The first official Food and Agriculture Pavilion at a UNFCCC COP has been unveiled at Sharm El-Sheikh
Food systems and agriculture are finally on the table of a Conference of Parties (COP) to the United Nations Framework Convention on Climate Change (UNFCCC). There will be dedicated discussions on food and agriculture at the first official Food and Agriculture Pavilion at the 27th COP that began November 6, 2022 at Sharm El-Sheikh, Egypt.
The Pavilion is hosted by the United Nation’s Food and Agriculture Organization, CGIAR and The Rockefeller Foundation at the climate conference.
This comes at a crucial time. The unprecedented drought situation in Europe, the United States and Africa, the heatwave that impacted India’s wheat crop and floods and droughts in Pakistan and China are all stark evidence of how food production is at risk from extreme weather events.
Organisations representing over 350 million farmers and producers wrote an open letter to world leaders November 7. They warned that global food security is at risk unless governments boost adaptation finance for small-scale production and promote a shift to more diverse, low-input agriculture.
Agriculture is a victim of climate change. But it is also responsible for more than a third of all greenhouse gas emissions.
However, food systems have not been addressed comprehensively at any climate COP and most countries’ climate plans do not include plans to take action on food systems.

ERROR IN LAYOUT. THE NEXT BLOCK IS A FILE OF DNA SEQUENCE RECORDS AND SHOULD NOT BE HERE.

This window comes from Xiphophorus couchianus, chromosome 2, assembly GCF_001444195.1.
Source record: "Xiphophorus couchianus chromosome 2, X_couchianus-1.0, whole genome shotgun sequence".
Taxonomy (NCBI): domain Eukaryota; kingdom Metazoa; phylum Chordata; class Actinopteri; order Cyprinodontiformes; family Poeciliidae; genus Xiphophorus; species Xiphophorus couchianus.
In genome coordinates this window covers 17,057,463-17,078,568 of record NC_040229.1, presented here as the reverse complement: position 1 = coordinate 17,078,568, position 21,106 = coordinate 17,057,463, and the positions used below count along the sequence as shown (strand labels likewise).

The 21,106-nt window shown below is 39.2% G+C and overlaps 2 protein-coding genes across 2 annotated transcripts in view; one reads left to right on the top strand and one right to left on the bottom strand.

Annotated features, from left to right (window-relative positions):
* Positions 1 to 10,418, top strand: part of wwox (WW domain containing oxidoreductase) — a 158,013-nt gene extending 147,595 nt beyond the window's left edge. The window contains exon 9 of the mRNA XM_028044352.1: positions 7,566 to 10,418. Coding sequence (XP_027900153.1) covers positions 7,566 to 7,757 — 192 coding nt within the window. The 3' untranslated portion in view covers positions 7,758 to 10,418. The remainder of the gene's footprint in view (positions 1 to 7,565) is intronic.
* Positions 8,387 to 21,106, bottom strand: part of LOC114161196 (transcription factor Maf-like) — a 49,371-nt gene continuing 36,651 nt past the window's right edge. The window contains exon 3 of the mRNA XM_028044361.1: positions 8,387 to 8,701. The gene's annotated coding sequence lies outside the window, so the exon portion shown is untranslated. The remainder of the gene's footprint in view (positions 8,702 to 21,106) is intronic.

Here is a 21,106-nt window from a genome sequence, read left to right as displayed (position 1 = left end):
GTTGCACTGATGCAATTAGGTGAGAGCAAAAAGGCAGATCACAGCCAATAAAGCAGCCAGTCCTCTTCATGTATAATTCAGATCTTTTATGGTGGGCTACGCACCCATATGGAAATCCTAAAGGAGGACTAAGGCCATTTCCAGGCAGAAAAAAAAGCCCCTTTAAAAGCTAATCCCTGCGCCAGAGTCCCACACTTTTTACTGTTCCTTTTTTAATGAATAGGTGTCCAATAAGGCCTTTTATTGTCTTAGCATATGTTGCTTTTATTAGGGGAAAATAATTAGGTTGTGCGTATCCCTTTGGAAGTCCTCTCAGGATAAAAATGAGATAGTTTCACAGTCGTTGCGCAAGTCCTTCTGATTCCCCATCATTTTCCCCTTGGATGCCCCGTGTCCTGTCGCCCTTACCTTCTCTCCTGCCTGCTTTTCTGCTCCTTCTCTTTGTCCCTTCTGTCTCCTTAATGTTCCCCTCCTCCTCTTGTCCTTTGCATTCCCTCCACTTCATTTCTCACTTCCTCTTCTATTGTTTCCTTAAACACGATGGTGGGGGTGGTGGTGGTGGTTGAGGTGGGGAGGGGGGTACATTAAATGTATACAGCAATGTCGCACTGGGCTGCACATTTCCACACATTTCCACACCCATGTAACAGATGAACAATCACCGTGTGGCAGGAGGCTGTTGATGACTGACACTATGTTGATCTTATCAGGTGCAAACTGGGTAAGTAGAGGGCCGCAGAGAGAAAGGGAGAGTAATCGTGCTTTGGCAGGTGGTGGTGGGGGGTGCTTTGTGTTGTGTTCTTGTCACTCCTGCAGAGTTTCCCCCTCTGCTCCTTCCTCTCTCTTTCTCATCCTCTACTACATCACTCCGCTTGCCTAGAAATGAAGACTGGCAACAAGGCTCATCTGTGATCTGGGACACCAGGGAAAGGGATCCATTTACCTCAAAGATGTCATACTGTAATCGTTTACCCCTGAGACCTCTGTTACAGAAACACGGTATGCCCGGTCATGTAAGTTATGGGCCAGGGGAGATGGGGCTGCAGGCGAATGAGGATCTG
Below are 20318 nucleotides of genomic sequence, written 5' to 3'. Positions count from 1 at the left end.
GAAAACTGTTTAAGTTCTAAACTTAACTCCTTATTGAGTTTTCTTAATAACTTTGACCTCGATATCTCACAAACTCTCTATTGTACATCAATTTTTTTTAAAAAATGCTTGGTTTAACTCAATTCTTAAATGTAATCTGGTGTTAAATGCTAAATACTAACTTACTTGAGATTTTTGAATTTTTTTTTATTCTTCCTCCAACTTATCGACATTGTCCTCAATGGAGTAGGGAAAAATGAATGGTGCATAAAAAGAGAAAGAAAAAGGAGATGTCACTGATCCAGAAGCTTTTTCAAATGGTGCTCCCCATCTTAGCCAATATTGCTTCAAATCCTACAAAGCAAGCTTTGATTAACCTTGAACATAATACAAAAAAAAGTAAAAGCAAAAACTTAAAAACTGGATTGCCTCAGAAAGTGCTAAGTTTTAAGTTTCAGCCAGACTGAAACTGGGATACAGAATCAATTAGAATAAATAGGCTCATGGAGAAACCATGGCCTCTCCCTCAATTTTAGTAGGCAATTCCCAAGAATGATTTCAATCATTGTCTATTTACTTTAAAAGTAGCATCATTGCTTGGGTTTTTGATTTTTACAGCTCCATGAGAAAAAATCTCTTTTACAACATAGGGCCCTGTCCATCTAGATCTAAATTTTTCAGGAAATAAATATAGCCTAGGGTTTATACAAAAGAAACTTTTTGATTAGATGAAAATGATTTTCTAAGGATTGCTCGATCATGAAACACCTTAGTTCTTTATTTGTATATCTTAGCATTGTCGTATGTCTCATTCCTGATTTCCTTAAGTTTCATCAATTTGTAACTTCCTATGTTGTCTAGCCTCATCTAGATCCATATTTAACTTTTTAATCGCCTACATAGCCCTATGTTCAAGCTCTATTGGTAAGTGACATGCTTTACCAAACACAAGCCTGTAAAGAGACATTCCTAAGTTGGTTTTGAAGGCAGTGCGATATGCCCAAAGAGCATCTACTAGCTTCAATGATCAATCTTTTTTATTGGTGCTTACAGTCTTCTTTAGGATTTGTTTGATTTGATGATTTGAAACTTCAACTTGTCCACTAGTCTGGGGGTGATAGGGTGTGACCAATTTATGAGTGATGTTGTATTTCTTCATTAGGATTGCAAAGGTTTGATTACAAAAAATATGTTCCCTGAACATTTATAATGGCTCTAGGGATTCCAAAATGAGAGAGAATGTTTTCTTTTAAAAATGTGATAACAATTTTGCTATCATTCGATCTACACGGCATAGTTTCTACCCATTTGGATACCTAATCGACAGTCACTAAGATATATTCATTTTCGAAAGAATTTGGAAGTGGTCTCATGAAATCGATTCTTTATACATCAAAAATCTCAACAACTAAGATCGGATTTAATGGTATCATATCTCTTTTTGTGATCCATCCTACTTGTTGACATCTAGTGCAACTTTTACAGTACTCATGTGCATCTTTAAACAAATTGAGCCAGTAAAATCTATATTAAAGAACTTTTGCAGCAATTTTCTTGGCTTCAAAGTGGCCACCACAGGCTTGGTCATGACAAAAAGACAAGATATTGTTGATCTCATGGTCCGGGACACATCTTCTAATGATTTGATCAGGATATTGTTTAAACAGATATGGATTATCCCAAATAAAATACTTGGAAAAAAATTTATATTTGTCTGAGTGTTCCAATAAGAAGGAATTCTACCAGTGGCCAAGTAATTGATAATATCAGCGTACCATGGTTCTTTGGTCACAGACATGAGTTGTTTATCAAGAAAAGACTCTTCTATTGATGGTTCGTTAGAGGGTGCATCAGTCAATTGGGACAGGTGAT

The only programme under UNFCCC that focuses on agriculture and food security was the Koronivia Joint Work on Agriculture (KJWA), which was established in 2017 at COP23 in Bonn, Germany.
The KJWA has since been considered the formal mechanism for discussing food at COP. It did organise a few events at COP26 in Glasgow, but as usual, its voice and visibility was subdued.
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“The Food and Agriculture Pavilion will put the transformation of agrifood systems at the heart of the COP agenda for the first time as an important part of the solution to the climate crisis,” the FAO said in a statement.
The array of discussions during the next two weeks include adaption for resilient agriculture in Africa, climate security for drylands, vulnerability of food systems to global food crisis, conflicts and trade shocks, and low emission climate resilient development strategies.